Inspired by the Factory Girls: Voices from the heart of Modern China
With stories as real as they can be, phrases Leslie T. Chang used so appropriately to describe the stories I hear, the sights I witness in this ‘Modern China’ as they claim to be.
Long journeys at the railway stations, where the passengers pour off trains after rides that have lasted twenty or thirty or fifty hours. Alone they may be, or with parents tired from their life of farming and a bunch of siblings, dragging suitcases or backpack or a coarse burlap sack that once held rice. The vast plaza in front of the station seethes with travellers and the first thing you hear is the jangle of announcements for people who, newly arrived, are already lost. Someone from Henan, your brother is looking for you. Older brother’s wife, come to the exit area. Welcome to the Beautiful Flower City! Now a bus company is offering tours but the city does not look beautiful and there are no flowers here.
Buses are packed, and they smell of sweat and of clothing that have been worn everyday and slept in at night – the smell of migrants. Buses race down the elevated highways and often as we look out of the scratched windows, we see balconies blooming with laundry.
Everywhere is construction and motion, jackhammers and motorcycles, drills and dust; at street level the noise is deafening. Sometimes I wonder if this is a city built for people… or for machines?
Sometimes when you overhear conversations, you question why people here speak not of human beings but as if of the makes of cars.
Today in the companies that white collars work in, today in the land of full-throttle industry, it is these glimpses of nature that are unsettling. Many working together with me are migrants, the lowest of the low in many others’ eyes, for they have travelled a thousand miles from home but have still not left the farm behind. There lives their old parents, their childhood, their sufferings in their eyes as they rampage for new lives out of that area.
Occasionally you see girls roam in cliques, wearing frilly tops with their arms hooked around one another’s. Boys travel in smaller packs, the sleeves of their factory shirts rolled up under their armpits. Couples parade apart, the girls proud in ownership, the boys slouchy and nonchalant.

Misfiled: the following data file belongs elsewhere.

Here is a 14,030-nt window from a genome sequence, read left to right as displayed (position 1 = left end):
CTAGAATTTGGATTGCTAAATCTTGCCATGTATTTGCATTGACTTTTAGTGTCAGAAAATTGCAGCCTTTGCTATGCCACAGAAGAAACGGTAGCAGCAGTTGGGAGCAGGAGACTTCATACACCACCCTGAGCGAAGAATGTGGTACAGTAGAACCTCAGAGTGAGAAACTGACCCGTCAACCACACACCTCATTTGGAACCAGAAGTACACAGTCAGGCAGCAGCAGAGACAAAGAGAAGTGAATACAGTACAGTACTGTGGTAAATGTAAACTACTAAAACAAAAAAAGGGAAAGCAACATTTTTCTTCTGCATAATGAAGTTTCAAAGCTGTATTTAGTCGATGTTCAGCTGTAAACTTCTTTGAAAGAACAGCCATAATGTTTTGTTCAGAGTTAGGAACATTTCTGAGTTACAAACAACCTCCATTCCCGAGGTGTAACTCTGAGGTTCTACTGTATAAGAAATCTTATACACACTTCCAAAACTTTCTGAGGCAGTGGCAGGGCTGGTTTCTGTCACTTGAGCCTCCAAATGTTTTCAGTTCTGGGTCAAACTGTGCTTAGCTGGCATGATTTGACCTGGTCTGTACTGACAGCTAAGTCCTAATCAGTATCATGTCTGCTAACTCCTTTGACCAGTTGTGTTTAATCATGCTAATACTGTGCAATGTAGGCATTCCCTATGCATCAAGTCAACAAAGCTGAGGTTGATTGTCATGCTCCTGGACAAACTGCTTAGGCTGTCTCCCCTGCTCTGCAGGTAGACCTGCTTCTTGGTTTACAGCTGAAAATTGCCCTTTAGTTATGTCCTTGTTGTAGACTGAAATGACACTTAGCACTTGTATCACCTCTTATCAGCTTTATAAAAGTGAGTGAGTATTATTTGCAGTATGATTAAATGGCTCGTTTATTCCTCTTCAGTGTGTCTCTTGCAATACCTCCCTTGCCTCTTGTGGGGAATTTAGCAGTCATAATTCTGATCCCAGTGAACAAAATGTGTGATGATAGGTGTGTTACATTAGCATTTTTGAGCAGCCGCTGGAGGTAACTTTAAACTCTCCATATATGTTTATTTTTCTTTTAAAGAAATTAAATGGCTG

At times I imagine lives in factories. The long avenues of factories, as I roam the neighbouring ancient towns on weekends, pass my eyes as the bus race and jerks. Packs of men and women, girls and boys are swallowed up inside. Knowing that they work so hard for so long, their wages are docked for the silliest things: being a few minutes late in the morning, or taking a half day off for feeling sick, or having to pay extra when the winter uniforms switched to summer ones. Seeing post offices and banks crowded with them wiring money back to families, I know it’s most probably their pay-day. They say getting into a factory was easy but the hard part was getting out. Workers sleeping twelve to a room in bunks crowded near the toilets, with rooms dirty and smelling bad, with food in the canteen bad as it can be: a meal consisted of rice, one meat or vegetable dish and watery soup. Talking on the job was forbidden and carried a 5 yuan fine. Bathroom breaks were limited to ten minutes and required a sign up list. They are like birds in a cage, frequently running to the bathrooms just to look out of windows, the green mountains standing there that reminded them of home. No wonder this is true why our products are generally labelled with ‘Made in China’ today.
Workers making 400 yuan a month which is an equivalent of $50 and close to double that with overtime, the pay was never on time, often late. The legal working age was 18, though 16 and 17 year olds could work certain jobs for shorter hours. Generally only the very blackest factories, employers that freely broke the labour law, would hire the young ones.
I often wonder if people in this country wake up already angry at this world. They speak in one of the loudest decibels and utter words of disrespect at times. But this is them, cultured in their own country.
Buses and trains stop operating early, an injustice to the many others who cannot afford another form of transportation known as taxis, especially as I complete the petty cash requests of fellow colleagues.
Young men on the bus smelled of gamy sweat, the scent of people who walked long distances outdoors and never managed to enjoy the luxury of air conditioning yet. The young women were immaculate: They never smelled but their hair was always sleek and shiny, an indication that maybe the last time they washed their hair might just be last week. On every bus, there were definitely a few holding plastic bags to their mouths and throwing up quickly. As puzzled you may be, motion sickness was the terror of people from the countryside, who were not accustomed to car travel. Passengers on the buses carried an amazing variety of things, in the way of the countryside that nothing was to be thrown away or that they bear to.
It is appalling and unbelievable that this country (or the world) has morphed into a ball of inner struggles, clinging onto hope that life will get better somehow or that ‘this is my life, my fate, my destiny’. Yet this is the reality today.
With that… I put a halt to this part of China Stories and as I continue exploring in these 2 months to go and I’ll complete this then.